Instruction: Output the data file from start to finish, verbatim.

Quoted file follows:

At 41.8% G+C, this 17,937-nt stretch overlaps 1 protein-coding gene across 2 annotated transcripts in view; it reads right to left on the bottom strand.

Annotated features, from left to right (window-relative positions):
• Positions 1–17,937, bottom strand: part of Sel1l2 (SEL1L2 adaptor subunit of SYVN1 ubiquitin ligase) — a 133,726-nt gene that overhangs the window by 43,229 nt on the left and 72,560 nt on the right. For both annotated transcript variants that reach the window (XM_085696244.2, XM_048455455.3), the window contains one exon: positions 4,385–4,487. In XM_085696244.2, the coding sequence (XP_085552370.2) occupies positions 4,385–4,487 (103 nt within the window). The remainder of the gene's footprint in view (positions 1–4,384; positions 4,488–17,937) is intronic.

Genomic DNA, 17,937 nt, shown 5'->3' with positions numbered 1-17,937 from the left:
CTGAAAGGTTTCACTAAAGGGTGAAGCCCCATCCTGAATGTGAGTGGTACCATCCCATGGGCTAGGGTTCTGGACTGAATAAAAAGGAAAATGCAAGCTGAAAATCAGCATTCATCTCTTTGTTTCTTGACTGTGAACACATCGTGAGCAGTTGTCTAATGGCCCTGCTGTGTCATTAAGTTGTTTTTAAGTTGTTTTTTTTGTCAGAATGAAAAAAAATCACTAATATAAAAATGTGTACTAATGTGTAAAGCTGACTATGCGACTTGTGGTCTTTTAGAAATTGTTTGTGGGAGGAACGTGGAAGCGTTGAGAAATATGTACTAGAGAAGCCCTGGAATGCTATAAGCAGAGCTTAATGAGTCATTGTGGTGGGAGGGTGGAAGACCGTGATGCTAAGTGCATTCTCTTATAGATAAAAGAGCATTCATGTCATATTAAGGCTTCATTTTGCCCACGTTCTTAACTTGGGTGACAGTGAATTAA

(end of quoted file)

At 41.8% G+C, this 17,937-nt stretch overlaps 1 protein-coding gene across 2 annotated transcripts in view; it reads right to left on the bottom strand.

Annotated features, from left to right (window-relative positions):
• Positions 1–17,937, bottom strand: part of Sel1l2 (SEL1L2 adaptor subunit of SYVN1 ubiquitin ligase) — a 133,726-nt gene that overhangs the window by 43,229 nt on the left and 72,560 nt on the right. For both annotated transcript variants that reach the window (XM_085696244.2, XM_048455455.3), the window contains one exon: positions 4,385–4,487. In XM_085696244.2, the coding sequence (XP_085552370.2) occupies positions 4,385–4,487 (103 nt within the window). The remainder of the gene's footprint in view (positions 1–4,384; positions 4,488–17,937) is intronic.

Genomic DNA, 17,937 nt, shown 5'->3' with positions numbered 1-17,937 from the left:
CTGAAAGGTTTCACTAAAGGGTGAAGCCCCATCCTGAATGTGAGTGGTACCATCCCATGGGCTAGGGTTCTGGACTGAATAAAAAGGAAAATGCAAGCTGAAAATCAGCATTCATCTCTTTGTTTCTTGACTGTGAACACATCGTGAGCAGTTGTCTAATGGCCCTGCTGTGTCATTAAGTTGTTTTTAAGTTGTTTTTTTTGTCAGAATGAAAAAAAATCACTAATATAAAAATGTGTACTAATGTGTAAAGCTGACTATGCGACTTGTGGTCTTTTAGAAATTGTTTGTGGGAGGAACGTGGAAGCGTTGAGAAATATGTACTAGAGAAGCCCTGGAATGCTATAAGCAGAGCTTAATGAGTCATTGTGGTGGGAGGGTGGAAGACCGTGATGCTAAGTGCATTCTCTTATAGATAAAAGAGCATTCATGTCATATTAAGGCTTCATTTTGCCCACGTTCTTAACTTGGGTGACAGTGAATTAA